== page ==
He was tasked to put together a cooking demonstration for Boy Scouts. He is a wonderful Dutch Oven cook as I have mentioned previously (and interestingly will happily pour through cookbook after cookbook to look for the perfect recipes). This diagram is his plan for tool, space, and equipment needed for the evening. This could have been written in a list, but for him the visualization was easier for him. Frankly, he accomplished what was needed. So is there anything wrong with this approach? I can't even imagine what the response would have been if he turned something like this in school, but this homeschool mom for one is very proud and I can guarantee you that everyone that eats the food that he cooks on Thursday won't know that he has done it any differently. Plus, look how effective this diagram will be when he explains what he is expected from his 3 or 4 helpers. They will know what he expects and where he expects. It would probably take your or I several pages of words to get this same point across.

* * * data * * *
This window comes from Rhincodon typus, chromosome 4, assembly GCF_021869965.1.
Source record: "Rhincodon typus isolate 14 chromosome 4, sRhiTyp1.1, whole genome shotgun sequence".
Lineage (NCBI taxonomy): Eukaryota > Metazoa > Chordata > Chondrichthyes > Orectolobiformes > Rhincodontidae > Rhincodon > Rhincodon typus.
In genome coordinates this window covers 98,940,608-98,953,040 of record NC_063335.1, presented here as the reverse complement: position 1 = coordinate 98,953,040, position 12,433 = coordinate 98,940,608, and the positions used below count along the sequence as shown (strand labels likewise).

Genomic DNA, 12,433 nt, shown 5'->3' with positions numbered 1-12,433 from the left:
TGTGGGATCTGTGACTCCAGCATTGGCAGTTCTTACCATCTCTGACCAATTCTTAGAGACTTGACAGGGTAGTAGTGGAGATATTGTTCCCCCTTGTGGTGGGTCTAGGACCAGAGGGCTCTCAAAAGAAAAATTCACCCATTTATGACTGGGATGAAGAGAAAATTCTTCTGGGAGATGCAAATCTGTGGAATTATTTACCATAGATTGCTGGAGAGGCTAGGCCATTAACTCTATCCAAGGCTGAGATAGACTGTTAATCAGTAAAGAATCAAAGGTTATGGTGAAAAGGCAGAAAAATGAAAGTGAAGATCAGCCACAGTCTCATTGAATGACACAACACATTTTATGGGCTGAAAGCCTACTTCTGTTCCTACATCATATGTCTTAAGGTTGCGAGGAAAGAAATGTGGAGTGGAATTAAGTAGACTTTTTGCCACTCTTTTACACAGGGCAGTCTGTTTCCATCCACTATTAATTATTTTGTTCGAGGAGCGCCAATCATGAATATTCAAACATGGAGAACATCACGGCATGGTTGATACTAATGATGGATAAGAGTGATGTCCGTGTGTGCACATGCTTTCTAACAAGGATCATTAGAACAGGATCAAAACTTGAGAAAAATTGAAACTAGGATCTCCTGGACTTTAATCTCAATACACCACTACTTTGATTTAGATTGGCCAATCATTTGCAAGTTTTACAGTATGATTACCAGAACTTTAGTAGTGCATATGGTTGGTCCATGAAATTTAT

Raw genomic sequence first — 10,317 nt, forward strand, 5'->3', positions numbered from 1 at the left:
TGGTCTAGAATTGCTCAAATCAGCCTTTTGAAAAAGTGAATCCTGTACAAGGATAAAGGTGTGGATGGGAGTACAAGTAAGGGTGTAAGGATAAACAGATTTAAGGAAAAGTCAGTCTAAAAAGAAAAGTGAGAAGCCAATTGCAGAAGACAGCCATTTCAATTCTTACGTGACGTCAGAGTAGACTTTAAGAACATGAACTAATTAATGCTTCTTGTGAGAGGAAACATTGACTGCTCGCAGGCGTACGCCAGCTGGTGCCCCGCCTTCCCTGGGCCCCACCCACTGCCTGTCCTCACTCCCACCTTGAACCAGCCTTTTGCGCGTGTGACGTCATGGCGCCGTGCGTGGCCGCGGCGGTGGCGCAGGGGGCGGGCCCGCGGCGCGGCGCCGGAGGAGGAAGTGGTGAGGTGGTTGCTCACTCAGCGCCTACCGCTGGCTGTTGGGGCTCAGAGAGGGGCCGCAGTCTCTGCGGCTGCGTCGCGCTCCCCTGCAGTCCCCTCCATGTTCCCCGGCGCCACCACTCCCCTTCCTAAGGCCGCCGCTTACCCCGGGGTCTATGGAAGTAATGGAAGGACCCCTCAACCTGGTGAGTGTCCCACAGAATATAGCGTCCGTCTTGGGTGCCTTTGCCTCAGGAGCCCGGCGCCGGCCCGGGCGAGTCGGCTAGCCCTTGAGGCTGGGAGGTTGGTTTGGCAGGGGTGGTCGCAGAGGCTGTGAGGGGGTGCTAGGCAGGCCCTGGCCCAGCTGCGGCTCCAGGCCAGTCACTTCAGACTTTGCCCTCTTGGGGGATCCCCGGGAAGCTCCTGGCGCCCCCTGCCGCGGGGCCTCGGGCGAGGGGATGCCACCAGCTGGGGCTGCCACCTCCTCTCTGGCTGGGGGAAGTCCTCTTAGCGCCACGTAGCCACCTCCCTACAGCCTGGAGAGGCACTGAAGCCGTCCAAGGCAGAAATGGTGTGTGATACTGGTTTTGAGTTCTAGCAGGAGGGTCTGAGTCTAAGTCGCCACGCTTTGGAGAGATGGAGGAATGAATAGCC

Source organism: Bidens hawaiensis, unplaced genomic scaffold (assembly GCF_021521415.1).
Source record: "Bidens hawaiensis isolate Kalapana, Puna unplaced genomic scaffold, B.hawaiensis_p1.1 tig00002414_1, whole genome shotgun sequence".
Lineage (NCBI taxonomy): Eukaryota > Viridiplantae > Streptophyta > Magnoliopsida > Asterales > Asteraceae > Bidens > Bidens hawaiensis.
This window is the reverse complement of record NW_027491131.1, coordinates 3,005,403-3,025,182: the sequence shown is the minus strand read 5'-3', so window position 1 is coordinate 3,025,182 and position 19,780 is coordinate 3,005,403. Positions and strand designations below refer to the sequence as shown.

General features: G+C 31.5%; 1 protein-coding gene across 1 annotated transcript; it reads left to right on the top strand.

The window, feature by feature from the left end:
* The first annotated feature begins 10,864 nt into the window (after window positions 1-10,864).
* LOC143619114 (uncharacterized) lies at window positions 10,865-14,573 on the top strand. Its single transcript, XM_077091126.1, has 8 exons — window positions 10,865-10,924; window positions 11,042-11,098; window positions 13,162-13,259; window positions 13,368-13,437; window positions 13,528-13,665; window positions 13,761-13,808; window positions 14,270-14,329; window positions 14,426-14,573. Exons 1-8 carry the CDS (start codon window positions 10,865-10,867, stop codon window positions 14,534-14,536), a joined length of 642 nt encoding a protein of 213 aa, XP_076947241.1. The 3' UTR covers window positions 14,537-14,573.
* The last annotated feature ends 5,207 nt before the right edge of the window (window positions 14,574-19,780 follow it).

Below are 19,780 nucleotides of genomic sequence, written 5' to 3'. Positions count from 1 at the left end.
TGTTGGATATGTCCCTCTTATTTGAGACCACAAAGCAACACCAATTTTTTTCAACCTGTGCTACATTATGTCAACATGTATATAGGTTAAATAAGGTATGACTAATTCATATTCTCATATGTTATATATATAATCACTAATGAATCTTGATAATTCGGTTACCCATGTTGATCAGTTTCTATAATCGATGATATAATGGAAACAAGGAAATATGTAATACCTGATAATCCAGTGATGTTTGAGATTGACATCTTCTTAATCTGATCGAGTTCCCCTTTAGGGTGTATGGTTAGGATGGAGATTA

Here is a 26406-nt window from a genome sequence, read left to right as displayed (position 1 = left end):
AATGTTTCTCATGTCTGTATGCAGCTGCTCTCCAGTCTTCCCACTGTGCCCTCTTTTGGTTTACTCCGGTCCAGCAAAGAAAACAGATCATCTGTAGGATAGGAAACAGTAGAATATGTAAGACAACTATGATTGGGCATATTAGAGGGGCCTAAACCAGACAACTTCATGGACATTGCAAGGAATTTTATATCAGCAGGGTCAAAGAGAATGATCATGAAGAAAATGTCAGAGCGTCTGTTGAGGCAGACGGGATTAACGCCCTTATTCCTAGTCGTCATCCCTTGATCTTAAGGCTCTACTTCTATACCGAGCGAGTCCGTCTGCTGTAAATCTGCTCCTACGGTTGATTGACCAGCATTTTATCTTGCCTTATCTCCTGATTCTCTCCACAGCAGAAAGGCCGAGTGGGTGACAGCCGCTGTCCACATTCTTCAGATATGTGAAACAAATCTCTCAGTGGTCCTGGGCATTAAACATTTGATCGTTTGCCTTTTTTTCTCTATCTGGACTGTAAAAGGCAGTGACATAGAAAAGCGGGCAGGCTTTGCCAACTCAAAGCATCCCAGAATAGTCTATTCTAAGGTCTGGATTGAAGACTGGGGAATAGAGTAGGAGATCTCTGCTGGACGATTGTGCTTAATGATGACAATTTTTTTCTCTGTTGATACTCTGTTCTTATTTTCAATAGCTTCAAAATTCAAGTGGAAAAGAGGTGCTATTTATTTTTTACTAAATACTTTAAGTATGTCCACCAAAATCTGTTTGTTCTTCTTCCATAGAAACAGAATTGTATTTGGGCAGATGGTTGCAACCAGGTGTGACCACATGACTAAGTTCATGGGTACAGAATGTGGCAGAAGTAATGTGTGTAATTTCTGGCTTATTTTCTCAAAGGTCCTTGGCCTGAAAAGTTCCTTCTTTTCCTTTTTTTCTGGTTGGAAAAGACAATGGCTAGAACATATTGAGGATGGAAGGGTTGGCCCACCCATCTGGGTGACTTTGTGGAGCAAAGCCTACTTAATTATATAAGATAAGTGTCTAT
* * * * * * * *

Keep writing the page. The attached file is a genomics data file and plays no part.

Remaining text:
How can homeschooling help a child with learning disabilities? It can give them the time and space to develop their skill set without outside pressures that begin to beat them down to such an extent that they give up and end up hating learning, possibly get angry, and become the statistic that the speaker recited the other night.
Sunday, December 6, 2009
Saturday, December 5, 2009
Friday, December 4, 2009
Thursday, December 3, 2009
Wednesday, December 2, 2009